As we need to come up with new and innovative ways to tackling the emissions of our organisations, we need to encourage employee creativity. What makes people think in these new green innovative ways? What makes them come up with the new ideas that will change the future of our work and workplaces?
The research paper by Chen et al. (2015) looked at how a shared green vision by an organisation can lead to the employees expressing green creativity in their work. They believe that “a shared vision can express the collective goals and aspirations of an organization that direct members to the developmental path for the organization’s future “. They also hypothesize that green self-efficacy and green mindfulness can mediate this relationship. Green self-efficacy is the idea that employees believe that they as an organisation will be able to achieve their environmental sustainability goals and aspirations. They introduce the idea of green mindfulness as a state of awareness of the context and content of environmental knowledge.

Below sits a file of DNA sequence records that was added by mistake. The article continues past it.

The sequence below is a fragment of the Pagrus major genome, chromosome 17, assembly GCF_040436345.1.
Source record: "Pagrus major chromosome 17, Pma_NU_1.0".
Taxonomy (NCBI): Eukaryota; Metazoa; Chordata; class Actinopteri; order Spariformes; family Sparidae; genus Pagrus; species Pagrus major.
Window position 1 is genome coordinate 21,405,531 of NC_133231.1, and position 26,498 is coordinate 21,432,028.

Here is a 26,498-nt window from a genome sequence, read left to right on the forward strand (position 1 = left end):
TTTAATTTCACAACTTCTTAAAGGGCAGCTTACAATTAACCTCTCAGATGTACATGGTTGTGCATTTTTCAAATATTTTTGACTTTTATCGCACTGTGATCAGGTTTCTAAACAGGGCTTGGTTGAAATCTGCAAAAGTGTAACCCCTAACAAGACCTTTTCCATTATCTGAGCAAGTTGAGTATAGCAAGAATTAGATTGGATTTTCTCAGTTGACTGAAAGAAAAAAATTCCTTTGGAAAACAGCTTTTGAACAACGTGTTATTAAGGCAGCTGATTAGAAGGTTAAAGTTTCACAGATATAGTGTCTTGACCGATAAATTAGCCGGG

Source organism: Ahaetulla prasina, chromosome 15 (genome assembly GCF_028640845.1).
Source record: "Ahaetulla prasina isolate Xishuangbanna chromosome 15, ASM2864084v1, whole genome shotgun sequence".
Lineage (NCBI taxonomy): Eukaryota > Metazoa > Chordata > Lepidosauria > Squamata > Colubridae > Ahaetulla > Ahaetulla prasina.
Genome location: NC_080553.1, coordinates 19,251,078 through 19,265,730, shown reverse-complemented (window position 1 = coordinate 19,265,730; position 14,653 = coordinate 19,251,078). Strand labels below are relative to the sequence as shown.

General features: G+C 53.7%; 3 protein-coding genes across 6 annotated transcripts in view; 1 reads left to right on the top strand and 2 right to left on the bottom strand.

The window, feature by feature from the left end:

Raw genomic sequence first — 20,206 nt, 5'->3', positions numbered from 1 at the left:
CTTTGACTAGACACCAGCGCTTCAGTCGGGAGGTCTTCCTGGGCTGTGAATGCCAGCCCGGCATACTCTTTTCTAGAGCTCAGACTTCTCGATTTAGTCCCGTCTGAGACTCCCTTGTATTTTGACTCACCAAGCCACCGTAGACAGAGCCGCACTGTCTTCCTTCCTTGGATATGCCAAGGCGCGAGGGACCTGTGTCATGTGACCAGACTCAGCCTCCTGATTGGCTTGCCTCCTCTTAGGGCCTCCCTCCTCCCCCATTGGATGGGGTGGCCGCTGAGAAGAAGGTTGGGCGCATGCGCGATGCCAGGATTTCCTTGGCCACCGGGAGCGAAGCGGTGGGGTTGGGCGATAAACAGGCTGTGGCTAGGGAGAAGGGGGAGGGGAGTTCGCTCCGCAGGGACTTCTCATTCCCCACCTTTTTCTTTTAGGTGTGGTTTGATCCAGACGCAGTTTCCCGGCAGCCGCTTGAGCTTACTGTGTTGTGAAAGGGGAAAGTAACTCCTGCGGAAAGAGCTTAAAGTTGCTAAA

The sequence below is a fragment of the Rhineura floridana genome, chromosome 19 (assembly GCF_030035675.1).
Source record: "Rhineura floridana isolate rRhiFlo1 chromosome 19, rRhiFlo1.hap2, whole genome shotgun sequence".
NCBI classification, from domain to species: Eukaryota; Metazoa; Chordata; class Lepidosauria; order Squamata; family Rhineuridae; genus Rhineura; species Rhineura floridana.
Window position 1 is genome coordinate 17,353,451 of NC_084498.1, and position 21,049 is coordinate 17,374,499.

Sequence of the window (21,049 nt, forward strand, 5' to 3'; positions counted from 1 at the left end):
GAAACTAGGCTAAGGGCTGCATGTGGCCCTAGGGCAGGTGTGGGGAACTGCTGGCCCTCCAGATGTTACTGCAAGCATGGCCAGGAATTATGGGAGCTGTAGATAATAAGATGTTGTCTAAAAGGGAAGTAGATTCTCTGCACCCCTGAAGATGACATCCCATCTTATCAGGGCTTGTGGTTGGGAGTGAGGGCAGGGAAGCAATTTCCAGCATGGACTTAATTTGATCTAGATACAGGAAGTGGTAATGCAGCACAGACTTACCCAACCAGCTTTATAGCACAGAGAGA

What did they find?
They found that green shared vision positively influences green mindfulness, green self-efficacy, and green creativity. They found that green self-efficacy, and green creativity partially mediated the green creativity in their sample. It means that green shared vision can not only positively affect green creativity in a direct way, but also indirectly via green mindfulness and green self-efficacy. Thus, companies have to increase their green shared vision, green mindfulness, and green self-efficacy to enhance their green creativity.
What does this mean?
This research shows that organisations should increase their green shared vision, green mindfulness, and green self-efficacy to enhance the green creativity of their employees and lead them to be more proactive in thinking about new environmentally friendly ways of working. This might take the shape of communication and workshops that include more employees in the shared vision of the organisations future.